To build a brighter future, we must make public transit greener, more accessible
By Kevin Morrison, Mary Beth Canty, Bill McLeod and Rod Craig
In July, 2021, we hosted a town hall meeting in Hanover Park to ask residents how public transportation could be improved in the Northwest suburbs.
The message from attendees was loud and clear: There is a pressing need to expand access to public transportation and we must invest in fully electric vehicle fleets to combat climate change.
We couldn’t agree more. By making public transit cleaner and more accessible, we would make strides in mitigating the effects of climate change. We would have fewer vehicles on the roads and significantly reduce our carbon footprint, which is critically important in the fight against climate change.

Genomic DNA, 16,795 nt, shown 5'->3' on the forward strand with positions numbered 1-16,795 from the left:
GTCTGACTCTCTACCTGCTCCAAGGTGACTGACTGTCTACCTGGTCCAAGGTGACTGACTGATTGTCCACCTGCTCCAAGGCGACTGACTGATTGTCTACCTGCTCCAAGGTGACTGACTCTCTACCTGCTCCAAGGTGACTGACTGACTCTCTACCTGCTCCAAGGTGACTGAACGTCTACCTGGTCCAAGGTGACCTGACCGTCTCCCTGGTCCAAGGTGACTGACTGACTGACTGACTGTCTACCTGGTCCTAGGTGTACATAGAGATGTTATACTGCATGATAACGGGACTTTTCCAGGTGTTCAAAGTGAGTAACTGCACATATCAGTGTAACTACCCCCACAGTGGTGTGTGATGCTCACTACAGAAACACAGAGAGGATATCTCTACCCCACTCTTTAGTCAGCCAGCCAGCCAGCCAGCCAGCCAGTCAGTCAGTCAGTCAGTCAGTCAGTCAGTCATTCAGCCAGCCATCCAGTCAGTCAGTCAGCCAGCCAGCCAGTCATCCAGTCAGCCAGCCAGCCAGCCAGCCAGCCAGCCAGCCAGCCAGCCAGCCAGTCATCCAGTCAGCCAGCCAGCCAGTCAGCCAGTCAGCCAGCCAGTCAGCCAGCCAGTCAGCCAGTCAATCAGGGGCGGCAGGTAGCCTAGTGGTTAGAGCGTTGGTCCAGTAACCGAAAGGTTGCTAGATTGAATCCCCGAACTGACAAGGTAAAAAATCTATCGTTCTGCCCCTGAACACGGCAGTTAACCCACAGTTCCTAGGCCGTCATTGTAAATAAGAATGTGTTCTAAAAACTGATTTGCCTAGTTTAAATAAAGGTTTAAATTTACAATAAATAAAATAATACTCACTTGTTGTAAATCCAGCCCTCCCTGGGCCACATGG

According to the Environmental Protection Agency (EPA), the average passenger vehicle emits about 400 grams of CO2 per mile and according to the American Public Transportation Association (APTA), communities that invest in public transit reduce the nation’s carbon emissions by 63 million metric tons annually.
For too long, local governments haven’t been able to make real investments in public transit due to a lack of funding and resources. But with an influx of federal dollars to help our communities recover from the pandemic and fix our infrastructure — from the American Rescue Plan Act to the historic Bipartisan Infrastructure Bill — we are finally poised to meet the moment and make transformative investments in public transportation.